“Spanish, Mom. Speak to them in Spanish.”
My oldest son gives these instructions as he drops off his three daughters, oblivious to the irony that he is delivering the plea in another language.
I agree to the request, of course. I always do, but I regard this linguistic challenge as a losing proposition. These three blonde, blue-eyed girls — their mother, who bequeathed them their coloring, calls them, “The Blonde Suarezes” — are exposed to foreign sounds only in my house, and their Spanish vocabulary is rudimentary, selectively acquired in school and with their abuela.
Truly, I blame myself for this. I think it important our children learn a second language, as much for cultural reasons as business ones, and doing so is an issue close to my heart. In three generations, my family has gone from my grandparents’ Catalan, to my parents’ Spanish, to my generation’s English, with bilingualism lasting but a few decades. I didn’t want that trend to continue, yet I’ve not done well enough to change it. Of my six granddaughters, only two are bilingual, the result of a concerted effort by their parents to make their household a Spanish-only zone. But even that rule is nearly impossible to execute, since the parents tend to speak English between themselves.
I hardly think my family is unusual. A Pew Research study released in 2015 found that English proficiency is on the rise among Latinos, while a declining share of them are speaking Spanish at home. This shift, the report authors add, coincides with a notable demographic change: U.S-born Hispanics, like my children, increasingly make up a larger part of the nation’s Hispanic population at a time when immigration from Latin America has slowed.
I remembered that report and my son’s request when I read President Trump’s latest effort to reform immigration. Last week, he endorsed the RAISE act, which would dramatically limit legal immigration and shift it from a system based on family ties to one based on high-level skills, education and English fluency. Reaction — condemnation and applause — has been swift, which doesn’t surprise me, as immigration is a hot topic.
I’ll add my two cents: Under the proposal, I might not have been writing this column, my parents likely excluded by the language requirement. So, yes, it’s personal for me. (Trump’s grandfather, by the way, wouldn’t have passed muster, either.)
Over the years, I’ve had many readers ask me to write about language, a topic that is fraught with conflict and complications. Much of my extended family is monolingual, so every once in a while I get an earful: “Why can’t they learn English?” They, of course, meaning immigrants. And so over the years, I’ve repeated and reiterated: Immigrants do learn English. Studies have shown that minority languages are lost by the third generation, a fact as true in the 1880s as it is in 2017. Look up the research.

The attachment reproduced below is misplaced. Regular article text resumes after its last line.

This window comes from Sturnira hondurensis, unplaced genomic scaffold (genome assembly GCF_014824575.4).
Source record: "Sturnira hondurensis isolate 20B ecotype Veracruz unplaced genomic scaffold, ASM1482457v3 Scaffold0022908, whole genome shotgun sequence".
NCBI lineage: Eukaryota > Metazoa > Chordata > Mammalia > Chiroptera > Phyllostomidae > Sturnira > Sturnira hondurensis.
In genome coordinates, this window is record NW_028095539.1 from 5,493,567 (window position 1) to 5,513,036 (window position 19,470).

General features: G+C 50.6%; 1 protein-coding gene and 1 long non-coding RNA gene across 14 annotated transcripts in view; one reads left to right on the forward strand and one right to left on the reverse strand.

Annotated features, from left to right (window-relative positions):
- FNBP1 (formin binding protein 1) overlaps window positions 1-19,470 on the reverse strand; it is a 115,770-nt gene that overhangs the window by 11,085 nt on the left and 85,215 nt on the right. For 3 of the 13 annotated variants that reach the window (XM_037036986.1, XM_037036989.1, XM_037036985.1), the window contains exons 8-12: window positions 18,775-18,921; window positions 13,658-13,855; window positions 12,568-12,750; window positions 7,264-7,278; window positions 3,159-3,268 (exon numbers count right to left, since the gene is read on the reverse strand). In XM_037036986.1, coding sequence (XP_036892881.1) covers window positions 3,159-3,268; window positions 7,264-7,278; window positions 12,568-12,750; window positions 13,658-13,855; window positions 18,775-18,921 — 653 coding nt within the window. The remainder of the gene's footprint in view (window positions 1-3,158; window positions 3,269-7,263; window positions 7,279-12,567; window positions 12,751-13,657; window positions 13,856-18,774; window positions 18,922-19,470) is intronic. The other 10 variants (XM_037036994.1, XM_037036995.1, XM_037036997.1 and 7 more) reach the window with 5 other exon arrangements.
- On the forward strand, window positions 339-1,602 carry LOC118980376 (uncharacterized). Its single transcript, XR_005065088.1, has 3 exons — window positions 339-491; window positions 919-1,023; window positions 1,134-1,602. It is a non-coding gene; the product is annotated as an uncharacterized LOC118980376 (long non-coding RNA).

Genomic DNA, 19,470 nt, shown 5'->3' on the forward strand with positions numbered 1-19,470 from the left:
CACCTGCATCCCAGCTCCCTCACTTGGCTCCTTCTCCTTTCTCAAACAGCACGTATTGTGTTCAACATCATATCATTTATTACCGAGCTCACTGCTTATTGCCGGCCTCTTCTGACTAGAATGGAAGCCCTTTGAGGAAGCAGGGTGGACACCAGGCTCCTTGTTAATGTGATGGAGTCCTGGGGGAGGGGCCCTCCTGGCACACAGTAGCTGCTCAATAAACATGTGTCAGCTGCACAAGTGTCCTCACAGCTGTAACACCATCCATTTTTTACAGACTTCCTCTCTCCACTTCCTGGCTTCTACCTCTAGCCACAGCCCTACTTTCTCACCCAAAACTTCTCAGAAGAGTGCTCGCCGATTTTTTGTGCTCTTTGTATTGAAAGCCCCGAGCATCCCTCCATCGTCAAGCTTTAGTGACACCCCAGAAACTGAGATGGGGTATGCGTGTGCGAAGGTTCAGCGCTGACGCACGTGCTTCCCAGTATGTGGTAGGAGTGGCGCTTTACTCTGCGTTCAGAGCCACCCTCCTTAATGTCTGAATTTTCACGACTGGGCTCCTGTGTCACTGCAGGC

This doesn’t mean that the foreign-born and their bridge children (yours truly) will stop using their native tongue once here. I certainly don’t intend to.
But, of course, this isn’t just about language. Sometimes it’s about feeling like a stranger in your own country. I, for one, think it unforgivable to address a customer in a language other than English unless that customer so requests it. I also think it rude for workers to speak a language in a work setting when others don’t understand it. In Miami, as in other cities, both situations are common.
The immigration debate is also about a lot more, about unwanted demographic change and at times, though not always, about prejudice. But if racists think immigration provisions will stop the inevitable, here’s the newsflash: It won’t. The face of America is changing because of birth rates, and my grandchildren’s peers will be diverse in ways I can’t even imagine. That train, as they say, has left the station. Or in other words, Ese tren ya se fue.
(Ana Veciana-Suarez writes about family and social issues. Email her at firstname.lastname@example.org or visit her website anavecianasuarez.com. Follow @AnaVeciana.)